Topic for 2017a: American Literary Realism and Naturalism: A Reading of Major American Novels Written Primarily Between 1870 and 1910. After the Civil War, the U.S. experienced increasing rates of democracy and literacy, the rapid growth of industrialism and urbanization, an expanding population due to immigration, and a rise in middle-class affluence, which provided a fertile literary environment for writers interested in explaining these rapid shifts in culture. A grand explanatory narrative directs the plot and action of these novels. Authorial intentions give way to a set of laws or principles derived from the dominant ideologies that supported America's maturation into a super-power: Social Darwinism, the Gospel of Efficiency (new Protestant work ethic), or Imperialism (new Manifest Destiny). Surprisingly, the myth of American ‘progress’ is tested and found wanting in almost every book on the syllabus. In seeking scientific objectivity, writers plied a representational strategy focused on ‘hard facts’ and minute detail, which as often as not found the protagonist at odds with his or her environment. Though post-war, the terrain we cover is embattled: race riots, strikes, downward economic mobility, criminality, and homelessness. Shut out of the canon by reason of changing fashions in literary tastes, the less familiar authors on the syllabus belong to the emerging protest novel. Authors will include: Henry James, Mark Twain, Stephen Crane, Charles Chesnutt, Frank Norris, William Dean Howells, Edith Wharton, Thorstein Veblen, Theodore Dreiser, Richard Wright, and Ralph Ellison.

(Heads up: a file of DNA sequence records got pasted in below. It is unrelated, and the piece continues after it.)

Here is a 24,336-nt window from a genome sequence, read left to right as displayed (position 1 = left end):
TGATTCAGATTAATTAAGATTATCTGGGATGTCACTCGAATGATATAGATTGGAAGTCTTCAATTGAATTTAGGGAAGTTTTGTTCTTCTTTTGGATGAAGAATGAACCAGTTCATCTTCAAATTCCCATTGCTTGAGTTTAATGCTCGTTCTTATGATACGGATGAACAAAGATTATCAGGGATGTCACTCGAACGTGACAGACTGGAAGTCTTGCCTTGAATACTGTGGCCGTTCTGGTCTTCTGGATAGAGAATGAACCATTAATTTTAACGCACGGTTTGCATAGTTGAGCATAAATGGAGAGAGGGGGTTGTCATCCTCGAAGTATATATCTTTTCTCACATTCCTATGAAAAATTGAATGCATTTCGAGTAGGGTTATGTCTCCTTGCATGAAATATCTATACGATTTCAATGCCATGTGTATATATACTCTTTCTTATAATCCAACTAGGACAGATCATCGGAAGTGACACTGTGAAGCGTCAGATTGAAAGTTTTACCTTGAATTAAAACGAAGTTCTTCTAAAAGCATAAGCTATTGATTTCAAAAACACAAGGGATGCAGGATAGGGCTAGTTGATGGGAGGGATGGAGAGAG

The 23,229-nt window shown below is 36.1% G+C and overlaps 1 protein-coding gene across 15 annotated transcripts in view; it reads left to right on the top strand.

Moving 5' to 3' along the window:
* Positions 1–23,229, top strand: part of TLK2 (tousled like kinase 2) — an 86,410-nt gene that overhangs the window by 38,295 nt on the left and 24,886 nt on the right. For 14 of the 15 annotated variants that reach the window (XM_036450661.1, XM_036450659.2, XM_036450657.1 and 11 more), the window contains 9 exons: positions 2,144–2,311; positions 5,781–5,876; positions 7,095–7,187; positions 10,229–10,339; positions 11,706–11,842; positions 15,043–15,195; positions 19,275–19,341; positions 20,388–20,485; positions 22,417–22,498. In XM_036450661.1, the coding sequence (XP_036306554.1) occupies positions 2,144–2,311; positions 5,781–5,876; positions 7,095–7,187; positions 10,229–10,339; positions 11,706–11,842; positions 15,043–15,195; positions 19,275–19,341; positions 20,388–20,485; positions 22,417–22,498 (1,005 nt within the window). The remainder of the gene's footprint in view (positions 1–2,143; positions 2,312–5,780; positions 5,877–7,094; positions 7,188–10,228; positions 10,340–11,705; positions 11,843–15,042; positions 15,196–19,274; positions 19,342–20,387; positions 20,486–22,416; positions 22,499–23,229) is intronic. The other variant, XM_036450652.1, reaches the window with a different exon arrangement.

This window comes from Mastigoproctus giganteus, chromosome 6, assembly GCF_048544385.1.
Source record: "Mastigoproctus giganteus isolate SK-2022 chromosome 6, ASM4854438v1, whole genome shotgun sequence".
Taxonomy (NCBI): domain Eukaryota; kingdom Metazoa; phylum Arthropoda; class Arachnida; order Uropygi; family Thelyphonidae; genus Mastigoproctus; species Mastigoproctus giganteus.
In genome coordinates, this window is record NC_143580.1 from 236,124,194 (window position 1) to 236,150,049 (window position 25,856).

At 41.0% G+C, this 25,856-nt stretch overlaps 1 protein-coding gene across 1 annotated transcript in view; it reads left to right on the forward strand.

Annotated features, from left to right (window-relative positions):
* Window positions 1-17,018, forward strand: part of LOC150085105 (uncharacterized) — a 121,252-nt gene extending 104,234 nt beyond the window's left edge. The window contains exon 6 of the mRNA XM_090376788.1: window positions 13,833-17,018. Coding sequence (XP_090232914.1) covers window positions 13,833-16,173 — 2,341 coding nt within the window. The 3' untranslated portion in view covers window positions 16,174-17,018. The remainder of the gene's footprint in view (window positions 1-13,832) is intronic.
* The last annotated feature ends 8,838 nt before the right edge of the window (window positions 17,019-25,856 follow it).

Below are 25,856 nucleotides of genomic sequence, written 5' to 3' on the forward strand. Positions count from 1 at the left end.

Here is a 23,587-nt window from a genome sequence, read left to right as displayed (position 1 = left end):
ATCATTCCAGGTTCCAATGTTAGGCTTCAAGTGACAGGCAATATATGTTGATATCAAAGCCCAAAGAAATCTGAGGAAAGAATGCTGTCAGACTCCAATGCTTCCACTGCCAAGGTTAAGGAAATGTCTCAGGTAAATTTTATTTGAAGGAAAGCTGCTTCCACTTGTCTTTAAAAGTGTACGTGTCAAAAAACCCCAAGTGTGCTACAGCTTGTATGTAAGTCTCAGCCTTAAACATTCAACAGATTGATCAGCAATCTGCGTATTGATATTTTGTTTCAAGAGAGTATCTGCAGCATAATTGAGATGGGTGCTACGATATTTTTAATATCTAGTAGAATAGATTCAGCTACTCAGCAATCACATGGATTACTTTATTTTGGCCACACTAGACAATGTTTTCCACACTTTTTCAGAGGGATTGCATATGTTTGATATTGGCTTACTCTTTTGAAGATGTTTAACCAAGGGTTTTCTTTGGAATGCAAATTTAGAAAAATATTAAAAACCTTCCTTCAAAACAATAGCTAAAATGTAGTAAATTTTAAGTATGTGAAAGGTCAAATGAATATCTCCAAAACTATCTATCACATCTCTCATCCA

Ms. Kane M 3:10-5:10
Postmodern American Literature
The seminar will examine the production of the “postmodern” as a period, an aesthetic, and a critical practice. Though the scholars and writers debate the term ceaselessly, it remains rather firmly entrenched in particular, often bracketed, premises. What happens to the stylistic gestures of fragmentation and decentering when they represent formulations that do not proceed from a prior assumption of coherence? Who provides the raw material of surface differences? How do pop genres and visual epistemologies resist or reinforce these structures? We will examine such questions through a variety of classic texts, theoretical and imaginative, as well as works that devise similar features or effects from different histories. Authors will include Gertrude Stein, Don DeLillo, Colson Whitehead, Lydia Davis, Harryette Mullen, and Nick Flynn.
Ms. Gemmill T 6:30-8:30